Phish goes mainstream -- The ''Billy Breathes'' group expands their legions of fans

By Jeff Gordinier
Updated November 01, 1996 at 05:00 AM EST

This is how one of the biggest rock stars in America tricks the paparazzi. He arranges a rendezvous at the Country Pantry, a cozy diner across the street from a cornfield in rural Vermont. Smart. Comes alone, without a Ziggy Stardust entourage of flacks and groupies. Very smart. Even eats like a regular American guy, opting for a thick cup of clam chowder and a plate of deep-fried chicken fingers. Brilliant! A couple of tourists pass through the Country Pantry dangling cameras, but they’re on a quest for maple syrup, not celebrities. They don’t even notice him.

Then again, your average shutterbug might miss Trey Anastasio even if he walked through Times Square wearing a sandwich board that proclaimed, ”I am the lead singer, guitarist, and songwriter of Phish!” Anastasio is that rare creature in the celeb-drenched sea: a star who manages to duck the klieg lights of stardom. Phish put out a newsletter for 125,000 subscribers. They hawk hats, shirts, and stickers through Phish Dry Goods, a lucrative L.L. Bean-style merchandising company in Burlington, the band’s home base. They grossed $16 million on their 1995 American tour. They command an army of tie-dyed nomads that rivals the Grateful Dead’s in scale and devotion. Just like another Vermont institution with spiritual ties to Jerry Garcia — Ben & Jerry’s ice cream empire — Phish have figured out how to fuse a nuts-and-grains sensibility with a nuts-and-bolts capitalist machine.

But judging from the indifference of the rock elite, Anastasio might as well be Howard Hughes. His bushy, bespectacled mug never appears on MTV; his songs only sporadically graze the airwaves. All summer the media heralded Kiss for selling out 15,000-seat arenas, but just last August, Phish put together the Clifford Ball, a massive two-day jamboree on an abandoned Air Force base in Plattsburgh, N.Y. Somewhere between 70,000 and 135,000 people showed up. Tabitha Soren was not among them.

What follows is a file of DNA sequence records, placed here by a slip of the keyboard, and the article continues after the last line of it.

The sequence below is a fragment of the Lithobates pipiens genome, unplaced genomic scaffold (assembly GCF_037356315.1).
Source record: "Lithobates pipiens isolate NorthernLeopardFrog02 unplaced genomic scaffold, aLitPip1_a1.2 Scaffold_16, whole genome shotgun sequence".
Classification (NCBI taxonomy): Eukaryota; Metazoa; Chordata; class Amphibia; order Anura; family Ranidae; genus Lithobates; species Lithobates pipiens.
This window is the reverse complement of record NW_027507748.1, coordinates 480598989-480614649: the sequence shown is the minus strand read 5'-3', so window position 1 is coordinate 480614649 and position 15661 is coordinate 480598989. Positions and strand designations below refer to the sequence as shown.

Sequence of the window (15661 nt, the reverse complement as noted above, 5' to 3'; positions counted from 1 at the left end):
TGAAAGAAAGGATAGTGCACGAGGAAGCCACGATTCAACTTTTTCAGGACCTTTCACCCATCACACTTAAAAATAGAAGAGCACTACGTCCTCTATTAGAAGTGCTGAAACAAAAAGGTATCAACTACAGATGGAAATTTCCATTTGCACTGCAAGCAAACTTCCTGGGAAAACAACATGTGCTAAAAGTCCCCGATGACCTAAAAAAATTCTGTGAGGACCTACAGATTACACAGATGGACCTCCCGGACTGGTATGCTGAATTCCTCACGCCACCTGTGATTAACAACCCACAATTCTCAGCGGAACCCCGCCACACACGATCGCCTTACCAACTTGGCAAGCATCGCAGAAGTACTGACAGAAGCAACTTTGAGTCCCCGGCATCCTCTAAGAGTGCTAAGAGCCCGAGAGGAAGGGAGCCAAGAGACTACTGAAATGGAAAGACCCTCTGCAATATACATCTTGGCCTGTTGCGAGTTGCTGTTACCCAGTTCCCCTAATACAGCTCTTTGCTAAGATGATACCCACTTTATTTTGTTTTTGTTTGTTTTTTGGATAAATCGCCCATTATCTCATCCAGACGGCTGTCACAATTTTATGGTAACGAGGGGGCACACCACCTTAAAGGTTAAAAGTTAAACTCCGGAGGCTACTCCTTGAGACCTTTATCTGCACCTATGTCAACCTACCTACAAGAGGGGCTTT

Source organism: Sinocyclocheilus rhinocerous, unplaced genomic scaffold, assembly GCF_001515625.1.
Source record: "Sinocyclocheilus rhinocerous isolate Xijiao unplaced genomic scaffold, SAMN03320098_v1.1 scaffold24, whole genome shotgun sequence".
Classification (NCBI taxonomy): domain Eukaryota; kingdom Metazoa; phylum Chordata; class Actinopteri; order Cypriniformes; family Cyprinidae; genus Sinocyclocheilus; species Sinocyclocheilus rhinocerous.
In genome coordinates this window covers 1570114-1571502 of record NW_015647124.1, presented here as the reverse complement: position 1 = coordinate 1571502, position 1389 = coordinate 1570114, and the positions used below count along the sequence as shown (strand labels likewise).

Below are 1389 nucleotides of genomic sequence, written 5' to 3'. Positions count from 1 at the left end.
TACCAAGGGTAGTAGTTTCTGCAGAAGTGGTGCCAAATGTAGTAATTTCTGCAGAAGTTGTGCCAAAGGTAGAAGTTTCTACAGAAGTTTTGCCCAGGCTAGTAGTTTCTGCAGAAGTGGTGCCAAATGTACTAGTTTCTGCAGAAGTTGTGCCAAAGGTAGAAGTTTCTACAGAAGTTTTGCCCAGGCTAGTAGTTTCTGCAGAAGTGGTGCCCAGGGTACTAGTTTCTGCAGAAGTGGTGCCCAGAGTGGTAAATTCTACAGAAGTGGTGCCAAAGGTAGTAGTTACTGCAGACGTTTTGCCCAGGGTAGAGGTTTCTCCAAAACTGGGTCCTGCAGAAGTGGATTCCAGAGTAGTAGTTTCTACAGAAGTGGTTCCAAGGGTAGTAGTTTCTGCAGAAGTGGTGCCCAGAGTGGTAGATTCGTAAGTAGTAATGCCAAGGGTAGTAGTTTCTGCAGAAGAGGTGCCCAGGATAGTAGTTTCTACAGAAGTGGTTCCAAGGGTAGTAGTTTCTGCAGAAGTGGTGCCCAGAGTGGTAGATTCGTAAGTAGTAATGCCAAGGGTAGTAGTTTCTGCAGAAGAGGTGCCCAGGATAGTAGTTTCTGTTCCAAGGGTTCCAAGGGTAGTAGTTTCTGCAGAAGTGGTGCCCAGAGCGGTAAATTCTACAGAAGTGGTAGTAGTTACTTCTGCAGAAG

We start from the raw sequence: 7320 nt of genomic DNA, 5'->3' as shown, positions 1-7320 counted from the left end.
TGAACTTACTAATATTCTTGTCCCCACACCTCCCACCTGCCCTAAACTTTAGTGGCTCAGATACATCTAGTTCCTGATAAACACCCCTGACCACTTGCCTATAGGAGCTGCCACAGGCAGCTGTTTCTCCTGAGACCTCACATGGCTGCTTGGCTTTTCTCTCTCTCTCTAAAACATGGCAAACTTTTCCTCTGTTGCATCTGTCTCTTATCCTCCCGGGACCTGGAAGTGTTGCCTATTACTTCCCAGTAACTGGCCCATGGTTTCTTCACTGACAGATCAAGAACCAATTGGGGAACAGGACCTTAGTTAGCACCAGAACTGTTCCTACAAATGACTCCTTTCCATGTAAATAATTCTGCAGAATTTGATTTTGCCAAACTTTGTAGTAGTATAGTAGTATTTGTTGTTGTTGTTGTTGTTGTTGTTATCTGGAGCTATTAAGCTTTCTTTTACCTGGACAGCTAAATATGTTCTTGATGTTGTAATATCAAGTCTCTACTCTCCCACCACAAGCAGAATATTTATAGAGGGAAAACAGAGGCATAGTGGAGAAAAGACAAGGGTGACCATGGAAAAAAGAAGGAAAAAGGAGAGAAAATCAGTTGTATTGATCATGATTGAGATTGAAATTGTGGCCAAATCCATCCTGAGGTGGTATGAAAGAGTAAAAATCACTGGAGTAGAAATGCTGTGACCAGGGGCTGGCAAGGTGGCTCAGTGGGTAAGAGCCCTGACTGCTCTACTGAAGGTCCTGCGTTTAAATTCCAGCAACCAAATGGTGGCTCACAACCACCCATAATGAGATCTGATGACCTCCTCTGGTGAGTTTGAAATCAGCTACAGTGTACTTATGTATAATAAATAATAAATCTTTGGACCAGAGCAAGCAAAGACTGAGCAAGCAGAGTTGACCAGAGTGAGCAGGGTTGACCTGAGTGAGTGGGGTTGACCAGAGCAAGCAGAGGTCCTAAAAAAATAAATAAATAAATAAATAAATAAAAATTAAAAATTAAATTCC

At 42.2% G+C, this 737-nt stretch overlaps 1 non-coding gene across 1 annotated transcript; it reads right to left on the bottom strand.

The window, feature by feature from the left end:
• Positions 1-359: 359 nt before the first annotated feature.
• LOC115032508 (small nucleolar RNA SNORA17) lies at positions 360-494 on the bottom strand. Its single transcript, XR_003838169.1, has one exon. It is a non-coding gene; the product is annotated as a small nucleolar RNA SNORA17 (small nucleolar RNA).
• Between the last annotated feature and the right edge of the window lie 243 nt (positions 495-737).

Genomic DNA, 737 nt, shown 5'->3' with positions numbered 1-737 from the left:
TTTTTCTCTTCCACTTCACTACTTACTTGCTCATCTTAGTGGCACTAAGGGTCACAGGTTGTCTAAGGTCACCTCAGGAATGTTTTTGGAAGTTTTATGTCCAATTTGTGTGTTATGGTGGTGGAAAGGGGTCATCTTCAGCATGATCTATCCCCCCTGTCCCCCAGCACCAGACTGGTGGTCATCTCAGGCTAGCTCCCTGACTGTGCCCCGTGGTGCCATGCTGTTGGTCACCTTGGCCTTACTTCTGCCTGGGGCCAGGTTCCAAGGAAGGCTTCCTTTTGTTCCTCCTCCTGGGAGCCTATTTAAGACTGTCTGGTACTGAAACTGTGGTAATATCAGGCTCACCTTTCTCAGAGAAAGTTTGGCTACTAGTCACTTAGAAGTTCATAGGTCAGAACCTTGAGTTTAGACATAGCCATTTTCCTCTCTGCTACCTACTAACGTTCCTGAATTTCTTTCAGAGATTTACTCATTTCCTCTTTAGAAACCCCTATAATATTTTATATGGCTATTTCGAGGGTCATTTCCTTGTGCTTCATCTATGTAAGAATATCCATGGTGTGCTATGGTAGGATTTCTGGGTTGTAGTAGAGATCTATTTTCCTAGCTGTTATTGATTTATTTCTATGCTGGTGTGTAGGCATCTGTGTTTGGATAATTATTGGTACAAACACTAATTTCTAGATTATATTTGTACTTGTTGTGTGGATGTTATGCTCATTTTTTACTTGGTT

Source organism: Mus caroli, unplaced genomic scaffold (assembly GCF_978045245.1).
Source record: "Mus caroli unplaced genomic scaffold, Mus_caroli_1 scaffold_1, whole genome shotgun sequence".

”The media just ignored it,” Anastasio marvels. ”It’s just like we weren’t even there! Which feels really good to me, to be the band that is ignored by the media, and meanwhile to be putting on the biggest concert in North America.”

Of course, the media will let such a phenomenon swim undisturbed for only so long. If Phish are the Loch Ness monster of modern rock — a mysterious behemoth that manages to elude nets, bait, and conventional radar systems — there’s a growing sense that the beast is about to surface. The source of such breathless anticipation is Billy Breathes, which flooded record stores last week. Until now, past Phish platters have failed to live up to the sensation; the last two, 1994’s Hoist and 1995’s A Live One, barely went gold. (Hey, who needs an album when the band lets you tape every show for free?)

But Billy, unlike the six collections of endless fugues and computer-geek limericks that preceded it, is a sweet, catchy, stripped-down song cycle in the spirit of Neil Young’s Harvest and the Dead’s American Beauty. In other words, it’s ripe for commercial breakthrough. Indeed, Billy debuted at No. 7 on Billboard‘s album chart. As a hint of what’s on the horizon, The New York Times even plopped Phish into a list of ”new party faces,” side by side with freshly minted glitterati like Beck, Ewan McGregor, and Jenny McCarthy. None of whom, it’s safe to say, spend a whole lot of time at the Country Pantry.